The diadem was also worn during the coronation procession of Queen Victoria, and later Queen Elizabeth II. It is also worn by Queen Elizabeth II in the procession to the State Opening of Parliament. It has featured in many portraits of the Queen, including one by Raphael Maklouf. The diadem featured on the world's first postage stamp, the "Penny Black" of 1840. [cite web | title = Great Britain: Wednesday, May 6, 1840 | publisher = First Issues Collectors Club | date = 2003-11-03 | url = | accessdate = 2008-10-10 ] Even now, the diadem can be seen on banknotes and coins throughout the Commonwealth realms. In her will, Queen Victoria left the diadem to the Crown, not only ensuring the diadem would be worn by future monarchs but thereby also making the diadem part of the British Crown Jewels.

The George III Tiara

The George III tiara is a circlet incorporating brilliant diamonds that were formerly owned by George III. Originally commissioned in 1830 the tiara has since been worn by many Queens Consort. Originally it could be worn as a collar or necklace or mounted on a wire to form the tiara. Victoria first wore it as a tiara during a state visit to the Royal Opera in 1839. In Franz Xaver Winterhalter's painting 'The First of May', made in 1851, Victoria can be seen wearing it as she holds Prince Athur, the future Duke of Connaught and Strathearn. In a delicate veiled reference to the adoration of the Magi, the Duke of Wellington can be seen presenting the young prince with a gift, while Prince Albert looks on.Fields, 41–43]

When the Queen Elizabeth, consort of George VI of the United Kingdom, first wore the tiara, Sir Henry "Chips" Channon called the tiara 'an ugly spiked tiara'. Queen Elizabeth loaned it to her daughter, Princess Elizabeth, the future Elizabeth II of the United Kingdom as "something borrowed" for her wedding in 1947. As the Princess Elizabeth was getting dressed at Buckingham Palace before leaving for Westminster Abbey the tiara snapped. Luckily the court jeweller was standing by in case of emergency. The jeweller was rushed to his work room by a police escort. Queen Elizabeth reassured her daughter that it would be fixed in time, and it was. The Queen Mother later also loaned it to her granddaughter The Princess Margaret, Countess Snowdon for her marriage to Captain Mark Phillips in 1973.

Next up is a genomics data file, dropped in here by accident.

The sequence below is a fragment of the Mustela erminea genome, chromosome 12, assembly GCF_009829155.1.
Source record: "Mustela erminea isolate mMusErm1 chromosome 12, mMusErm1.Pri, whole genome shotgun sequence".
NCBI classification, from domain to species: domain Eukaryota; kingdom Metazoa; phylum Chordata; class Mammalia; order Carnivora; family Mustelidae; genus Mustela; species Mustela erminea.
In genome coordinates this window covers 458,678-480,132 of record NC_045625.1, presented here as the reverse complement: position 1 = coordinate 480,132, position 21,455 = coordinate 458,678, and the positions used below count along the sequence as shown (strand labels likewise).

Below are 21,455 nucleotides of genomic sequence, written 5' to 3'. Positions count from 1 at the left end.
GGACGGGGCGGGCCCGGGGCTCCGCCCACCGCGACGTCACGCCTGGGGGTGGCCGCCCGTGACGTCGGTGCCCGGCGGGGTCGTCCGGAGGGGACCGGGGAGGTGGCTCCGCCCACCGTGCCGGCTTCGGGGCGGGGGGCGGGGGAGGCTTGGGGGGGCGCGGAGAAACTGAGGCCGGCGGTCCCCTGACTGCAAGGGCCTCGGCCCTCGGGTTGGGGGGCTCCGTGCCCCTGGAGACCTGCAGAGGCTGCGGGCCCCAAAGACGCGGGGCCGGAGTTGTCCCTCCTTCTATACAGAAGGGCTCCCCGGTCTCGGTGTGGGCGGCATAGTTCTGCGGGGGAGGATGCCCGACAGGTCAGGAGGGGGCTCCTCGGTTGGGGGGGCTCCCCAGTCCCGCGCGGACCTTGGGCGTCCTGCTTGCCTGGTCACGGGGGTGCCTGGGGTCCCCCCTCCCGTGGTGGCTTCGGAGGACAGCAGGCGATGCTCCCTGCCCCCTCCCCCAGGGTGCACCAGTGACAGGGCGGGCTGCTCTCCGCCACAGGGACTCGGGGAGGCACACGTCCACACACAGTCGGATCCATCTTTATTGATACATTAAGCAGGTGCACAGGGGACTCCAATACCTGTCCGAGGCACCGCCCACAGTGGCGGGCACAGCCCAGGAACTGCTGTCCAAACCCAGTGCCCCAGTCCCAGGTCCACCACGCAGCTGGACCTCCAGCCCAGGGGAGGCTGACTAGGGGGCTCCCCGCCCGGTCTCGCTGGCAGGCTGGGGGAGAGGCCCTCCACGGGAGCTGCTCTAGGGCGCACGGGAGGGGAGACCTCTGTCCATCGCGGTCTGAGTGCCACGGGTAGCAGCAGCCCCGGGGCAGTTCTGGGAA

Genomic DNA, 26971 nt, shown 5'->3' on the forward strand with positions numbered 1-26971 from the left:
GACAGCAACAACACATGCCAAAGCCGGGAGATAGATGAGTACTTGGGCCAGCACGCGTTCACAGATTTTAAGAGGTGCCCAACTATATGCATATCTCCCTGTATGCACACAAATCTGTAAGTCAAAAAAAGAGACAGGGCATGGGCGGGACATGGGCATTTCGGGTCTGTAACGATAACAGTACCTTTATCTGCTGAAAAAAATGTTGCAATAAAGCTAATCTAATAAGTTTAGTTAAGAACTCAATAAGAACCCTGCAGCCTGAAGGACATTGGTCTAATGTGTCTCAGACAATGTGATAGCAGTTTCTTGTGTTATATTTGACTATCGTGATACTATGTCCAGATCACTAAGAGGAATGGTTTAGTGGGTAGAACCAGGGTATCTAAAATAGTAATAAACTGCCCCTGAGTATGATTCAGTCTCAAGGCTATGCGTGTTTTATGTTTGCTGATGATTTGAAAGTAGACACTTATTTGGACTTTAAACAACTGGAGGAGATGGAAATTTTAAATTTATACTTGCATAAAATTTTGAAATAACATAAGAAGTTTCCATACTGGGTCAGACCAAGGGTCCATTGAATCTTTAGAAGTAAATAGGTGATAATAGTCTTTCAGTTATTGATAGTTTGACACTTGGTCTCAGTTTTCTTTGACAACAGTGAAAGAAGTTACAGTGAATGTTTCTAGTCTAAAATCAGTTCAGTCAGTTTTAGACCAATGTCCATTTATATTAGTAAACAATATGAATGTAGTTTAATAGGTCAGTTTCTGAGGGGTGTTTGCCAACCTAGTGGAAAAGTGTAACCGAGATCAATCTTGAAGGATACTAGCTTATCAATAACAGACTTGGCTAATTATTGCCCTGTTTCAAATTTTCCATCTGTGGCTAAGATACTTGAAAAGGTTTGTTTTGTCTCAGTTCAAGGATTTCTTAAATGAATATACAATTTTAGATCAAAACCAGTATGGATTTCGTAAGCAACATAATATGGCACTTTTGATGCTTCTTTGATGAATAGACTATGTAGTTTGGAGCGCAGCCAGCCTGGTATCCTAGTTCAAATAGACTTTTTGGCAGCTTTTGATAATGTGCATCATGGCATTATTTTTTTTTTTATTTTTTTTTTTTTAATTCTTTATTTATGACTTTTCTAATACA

The Diamond and Pearl Tiara

The Diamond and Pearl Tiara was purchased in 1921 by Queen Mary of Teck who bought it from Princess Nicholas of Greece and Denmark. Princess Nicholas had inherited it from her mother Marie of Mecklenburg-Schwerin. Over the years Princess Nicholas sold various pieces of jewellery from her personal collection. As a refugee she had to sell the pieces to support her family and various charities.Fields, 89–91.]

Queen Mary had the tiara adapted to accommodate attachment of fifteen of the Cambridge cabochon emeralds. Teardrop pearls were later purchased for use in the tiara as an alternative to the emeralds. Queen Elizabeth II inherited the piece directly from her grandmother. The Diamond and Pearl Tiara is almost exclusively worn with the Cambridge and Delhi Durbar Parures, which also feature large emeralds. Queen Elizabeth II wore this tiara for her official photograph as Queen of Canada, as none of the Commonwealth realms have their own crown jewels.

The Burmese Ruby Tiara

The Burmese Ruby Tiara was ordered by Queen Elizabeth II of the United Kingdom in 1973. The design is in the form of a wreath of red roses and like many other pieces in the collection, made by Garrard & Co. Clusters of rubies and gold form the centre of each flower while diamonds and silver form the petals. A total of 96 diamonds are set into the tiara. Both the rubies and the diamonds came from Elizabeth's private collection. The rubies were a wedding present by the Burmese people, after whom the tiara was named. The number of rubies represent the number of diseases that the people of Burma belive can affect the human body. They credit the rubies with having the ability to protect their owner from sickness and evil. The diamonds were also a wedding present by the Nizam of Hyderabad and Berar who at the time also posessed a vast jewellery collection. [Fields, 69.]

The Girls of Great Britain and Ireland Tiara

The Girls of Great Britain and Ireland Tiara was a gift from the girls of Great Britain and Ireland to Queen Mary in 1893. The diamond tiara was purchased from Garrard, the London jeweller, by a committee organised by Lady Eve Greville. In 1947, Mary gave the tiara to her granddaughter, the future Queen Elizabeth II, as a wedding present.Fields, 38–40]